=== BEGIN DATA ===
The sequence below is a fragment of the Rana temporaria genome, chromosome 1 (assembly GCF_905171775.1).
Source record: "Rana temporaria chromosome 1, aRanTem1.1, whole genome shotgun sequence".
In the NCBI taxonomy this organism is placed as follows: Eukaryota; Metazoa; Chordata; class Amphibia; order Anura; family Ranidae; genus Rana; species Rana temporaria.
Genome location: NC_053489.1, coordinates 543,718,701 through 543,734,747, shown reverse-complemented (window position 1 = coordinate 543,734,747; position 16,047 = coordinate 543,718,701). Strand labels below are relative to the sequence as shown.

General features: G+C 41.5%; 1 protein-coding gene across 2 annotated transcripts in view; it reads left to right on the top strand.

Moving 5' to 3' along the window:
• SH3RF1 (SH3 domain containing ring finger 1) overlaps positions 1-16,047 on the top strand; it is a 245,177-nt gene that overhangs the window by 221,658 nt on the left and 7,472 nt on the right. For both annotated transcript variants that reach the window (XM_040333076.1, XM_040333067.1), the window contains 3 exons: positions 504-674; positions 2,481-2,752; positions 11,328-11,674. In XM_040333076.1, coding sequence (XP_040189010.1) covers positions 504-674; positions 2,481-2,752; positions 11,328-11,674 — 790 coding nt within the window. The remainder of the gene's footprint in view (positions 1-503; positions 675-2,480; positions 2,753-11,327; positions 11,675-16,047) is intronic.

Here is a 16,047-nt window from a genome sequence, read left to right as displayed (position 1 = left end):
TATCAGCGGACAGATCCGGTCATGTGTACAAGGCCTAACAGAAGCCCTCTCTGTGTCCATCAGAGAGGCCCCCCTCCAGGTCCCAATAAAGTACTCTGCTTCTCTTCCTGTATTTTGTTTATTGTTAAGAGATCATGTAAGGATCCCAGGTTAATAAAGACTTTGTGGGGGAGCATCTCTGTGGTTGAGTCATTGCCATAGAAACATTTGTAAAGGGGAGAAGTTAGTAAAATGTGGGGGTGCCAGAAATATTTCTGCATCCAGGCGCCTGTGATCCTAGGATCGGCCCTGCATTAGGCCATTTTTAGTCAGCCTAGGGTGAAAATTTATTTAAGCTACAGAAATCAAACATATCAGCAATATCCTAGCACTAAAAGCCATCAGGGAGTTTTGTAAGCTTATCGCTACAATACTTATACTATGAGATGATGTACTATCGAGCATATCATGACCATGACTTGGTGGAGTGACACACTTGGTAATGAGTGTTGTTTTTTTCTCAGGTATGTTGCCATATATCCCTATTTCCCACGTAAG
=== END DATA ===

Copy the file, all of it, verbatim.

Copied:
The sequence below is a fragment of the Rana temporaria genome, chromosome 1 (assembly GCF_905171775.1).
Source record: "Rana temporaria chromosome 1, aRanTem1.1, whole genome shotgun sequence".
In the NCBI taxonomy this organism is placed as follows: Eukaryota; Metazoa; Chordata; class Amphibia; order Anura; family Ranidae; genus Rana; species Rana temporaria.
Genome location: NC_053489.1, coordinates 543,718,701 through 543,734,747, shown reverse-complemented (window position 1 = coordinate 543,734,747; position 16,047 = coordinate 543,718,701). Strand labels below are relative to the sequence as shown.

General features: G+C 41.5%; 1 protein-coding gene across 2 annotated transcripts in view; it reads left to right on the top strand.

Moving 5' to 3' along the window:
• SH3RF1 (SH3 domain containing ring finger 1) overlaps positions 1-16,047 on the top strand; it is a 245,177-nt gene that overhangs the window by 221,658 nt on the left and 7,472 nt on the right. For both annotated transcript variants that reach the window (XM_040333076.1, XM_040333067.1), the window contains 3 exons: positions 504-674; positions 2,481-2,752; positions 11,328-11,674. In XM_040333076.1, coding sequence (XP_040189010.1) covers positions 504-674; positions 2,481-2,752; positions 11,328-11,674 — 790 coding nt within the window. The remainder of the gene's footprint in view (positions 1-503; positions 675-2,480; positions 2,753-11,327; positions 11,675-16,047) is intronic.

Here is a 16,047-nt window from a genome sequence, read left to right as displayed (position 1 = left end):
TATCAGCGGACAGATCCGGTCATGTGTACAAGGCCTAACAGAAGCCCTCTCTGTGTCCATCAGAGAGGCCCCCCTCCAGGTCCCAATAAAGTACTCTGCTTCTCTTCCTGTATTTTGTTTATTGTTAAGAGATCATGTAAGGATCCCAGGTTAATAAAGACTTTGTGGGGGAGCATCTCTGTGGTTGAGTCATTGCCATAGAAACATTTGTAAAGGGGAGAAGTTAGTAAAATGTGGGGGTGCCAGAAATATTTCTGCATCCAGGCGCCTGTGATCCTAGGATCGGCCCTGCATTAGGCCATTTTTAGTCAGCCTAGGGTGAAAATTTATTTAAGCTACAGAAATCAAACATATCAGCAATATCCTAGCACTAAAAGCCATCAGGGAGTTTTGTAAGCTTATCGCTACAATACTTATACTATGAGATGATGTACTATCGAGCATATCATGACCATGACTTGGTGGAGTGACACACTTGGTAATGAGTGTTGTTTTTTTCTCAGGTATGTTGCCATATATCCCTATTTCCCACGTAAG